bitter, and often brutal, combat. Although Historians have focussed on the small number of well-documented SS atrocities committed in Normandy at the time, the Allies repeatedly alleged numerous crimes committed as frequently by Army as by Waffen SS Troops. Likewise Anglo-American historians have focused on egregious SS massacres of French civilians for example the massacre by the 2 nd SS Panzer Division ‘Das Reich’ at Oradour, but Army units regularly participated in anti-partisan sweeps and routinely did not take prisoners. If you look beyond these single egregious instances, to the everyday engagements, tens of thousands of French civilians were killed in anti-partisan sweeps in the months prior to and during the Normandy campaign, and most of those were victims of action by regular German troops: not Police, not SS. At he same time, the Germans complained loudly and frequently to the neutral Swiss regarding perceived Allied violations of the Geneva and Hague conventions. The Germans repeatedly protested against the Allied use of Napalm, [Jellied Gasoline] and white phosphorous [Willy Peter, as the Americans called it] which the Germans claimed – with some justification – were illegal chemical weapons. The German also remonstrated against the frequent allied air attacks against Red Cross ambulances. Besides the inherent problems of accurate target identification faced by pilots during the Second World War, there was ample documentary evidence to substantiate extensive German employment of Red Cross ambulances as troop transports, and for carrying supplies in contravention of the rules of War. Another source of frequent German complaint was the refusal of the Allies to recognise small German hospital ships despite their official registrations. In fact the Germans constantly complained about Allied air attacks on such vessels. This was a real problem for Germans because shipping limitations frequently compelled them to rely on small coastal hospital ships in the West, particularly the Atlantic coast. This unilateral Allied position - which really did not have the weight of international legal backing behind it - was that the small hospital ship were really pilot rescue vessels, which Allies interpreted as falling outside the technical description of a hospital ship and therefore fair game for attack. We attacked many dozens of German hospital ships. I know of no author who has written on the war in North West Europe who has discussed these Allied attacks on small German hospital ships. Like all wars, the Normandy campaign was a dirty war. One of the most pervasive and distorted perspectives of the Normandy campaign, is the image of the unimaginative German Army blindly following unrealistic orders from above. One of the least recognised and most crucial dynamics of the Normandy campaign was the rapid adaptation that emerged amongst German troops. To the contrary, the Germans could be highly adaptive and innovated continually throughout the campaign, to fight more effectively despite being massively outnumbered. In particular the Germans modified their defensive practices to fight more effectively. The impact of such innovation was to shift significantly the casualty exchange ratio in their favour despite mounting allied superiority. Up to 11 July the Germans suffered 102 casualties for every 100 allied casualties, but by 13 August the balance had shifted considerably will the Allies suffering 116 casualties for every 100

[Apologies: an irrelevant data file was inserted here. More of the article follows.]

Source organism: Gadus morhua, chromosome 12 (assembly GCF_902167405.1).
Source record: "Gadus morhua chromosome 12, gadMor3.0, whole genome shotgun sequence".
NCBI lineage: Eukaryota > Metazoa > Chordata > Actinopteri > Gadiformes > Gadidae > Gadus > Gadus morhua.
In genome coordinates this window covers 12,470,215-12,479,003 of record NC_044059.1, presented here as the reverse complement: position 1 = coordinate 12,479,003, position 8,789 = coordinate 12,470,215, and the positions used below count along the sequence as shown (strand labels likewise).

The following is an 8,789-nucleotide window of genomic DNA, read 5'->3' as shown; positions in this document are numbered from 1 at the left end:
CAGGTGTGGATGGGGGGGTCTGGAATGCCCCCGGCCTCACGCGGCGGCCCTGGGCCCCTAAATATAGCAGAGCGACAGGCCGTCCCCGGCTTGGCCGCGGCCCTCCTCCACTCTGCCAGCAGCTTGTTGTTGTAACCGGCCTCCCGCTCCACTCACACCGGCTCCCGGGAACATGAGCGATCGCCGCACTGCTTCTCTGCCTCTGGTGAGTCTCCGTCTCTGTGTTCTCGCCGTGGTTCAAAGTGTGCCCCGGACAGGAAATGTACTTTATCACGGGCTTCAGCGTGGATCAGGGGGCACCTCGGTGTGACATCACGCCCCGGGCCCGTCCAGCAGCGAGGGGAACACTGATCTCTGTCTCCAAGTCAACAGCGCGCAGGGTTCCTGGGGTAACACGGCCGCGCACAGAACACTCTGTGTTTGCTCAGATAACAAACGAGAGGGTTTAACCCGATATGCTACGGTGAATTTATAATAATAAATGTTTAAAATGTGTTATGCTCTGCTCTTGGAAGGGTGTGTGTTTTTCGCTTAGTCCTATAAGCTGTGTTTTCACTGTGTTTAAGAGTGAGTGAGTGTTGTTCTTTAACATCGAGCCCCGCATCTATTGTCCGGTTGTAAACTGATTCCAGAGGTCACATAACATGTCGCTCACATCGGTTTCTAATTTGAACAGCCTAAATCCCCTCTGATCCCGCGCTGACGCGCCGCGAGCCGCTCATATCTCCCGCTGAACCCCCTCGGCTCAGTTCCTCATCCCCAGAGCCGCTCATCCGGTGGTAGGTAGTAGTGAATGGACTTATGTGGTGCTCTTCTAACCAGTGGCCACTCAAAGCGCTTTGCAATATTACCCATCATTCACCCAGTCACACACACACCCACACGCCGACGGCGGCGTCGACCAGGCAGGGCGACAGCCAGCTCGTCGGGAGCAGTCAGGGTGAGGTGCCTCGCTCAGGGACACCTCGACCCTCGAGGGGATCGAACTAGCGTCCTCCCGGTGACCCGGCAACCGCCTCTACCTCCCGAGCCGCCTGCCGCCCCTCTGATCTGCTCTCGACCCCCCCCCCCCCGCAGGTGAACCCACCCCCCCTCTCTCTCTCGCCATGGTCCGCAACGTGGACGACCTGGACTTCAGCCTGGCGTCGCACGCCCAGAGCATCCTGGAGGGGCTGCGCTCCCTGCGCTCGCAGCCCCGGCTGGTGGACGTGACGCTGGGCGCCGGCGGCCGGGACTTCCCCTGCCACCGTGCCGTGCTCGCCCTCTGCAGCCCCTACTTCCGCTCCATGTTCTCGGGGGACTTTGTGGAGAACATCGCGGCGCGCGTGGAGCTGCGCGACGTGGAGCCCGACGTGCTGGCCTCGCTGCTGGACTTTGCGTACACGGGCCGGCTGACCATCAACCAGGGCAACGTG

German casualties. This is remarkable given the steady increase in Allied numerical and materiel strength vis-à-vis the Germans. In fact one would assume the very opposite that, as the allied superiority grew, the casualty exchange ratio would shift in their favour. How does one explain this trend? The explanation lies in German defensive adaptations. Initially Germans employed traditional Eastern front defensive techniques; that emphasised linear defence, forward concentration, firepower, and immediate counter-attack. When the German went over to defence on 10 June, and sought to confine the Allies in the bridgehead, lack of troops and the absence of prepared defences inland initially forced them to adopt linear defence, but Allied artillery, aircraft and naval gun fire inflicted heavy losses against these forward concentrated German defenders, but as German reserves moved up to the front, German troops quickly returned to the traditional doctrine of defence in depth to minimise their casualties and buttress their defensive strength. The relative brevity of the front allowed the Germans in late June to erect defences in depth in the southern Cotentin peninsula, in the thick bocage south of Cabault[?] and before Caen. At the same time the Germans refined their defensive techniques in light of combat conditions in Normandy. Allied aerial mastery and their pronounced firepower advantage rendered standard German defence less effective in Normandy than it had proven in the East or in Africa. In particular forward concentration and immediate counter attack brought heavy German losses from allied artillery. Moreover allied firepower and the devastating effect of carpet bombing meant that even standard defence in depth could neither stop the Allies from gaining ground, nor prevent heavy losses. The Germans thus gradually refined their defensive techniques to counter overwhelming Allied aerial mastery and fire power of superiority. Formations gradually adopted extreme dispersions as troops deepened their defensive zones, and further dispersed their manpower. When Time resources and combat conditions allowed, the Germans erected additional defences behind their MLR, and withdrew troops into these rearward positions. These defensive tactical adaptations emerged from the classic bottom-up, top-down, decentralised pattern of German adaptation. Innovation emerged on an adhoc unit to unit basis during June, and after collection analysis of these afteraction reports the German Command, Army Gp B, published guide lines in early July for dispersed deep defence that were copied across the entire front. Extended defence in depth curtailed German losses and contributed directly to the defeat of Montgomery's GOODWOOD offensive between 18 and 20 July. Extreme dispersion reduced German losses from artillery and air attack and at the same time made it even harder for allied forces to penetrate the depth of German defences. The Germans also adapted to offset allied numerical and materiel superiority as well as the enemy’s growing fighting power and combat proficiency. So powerful did Allied artillery become in Normandy, that Germans troops soon learnt that only instant counter-attack before allied troops could consolidate or register fire could retake objectives in normally platoon strength local counter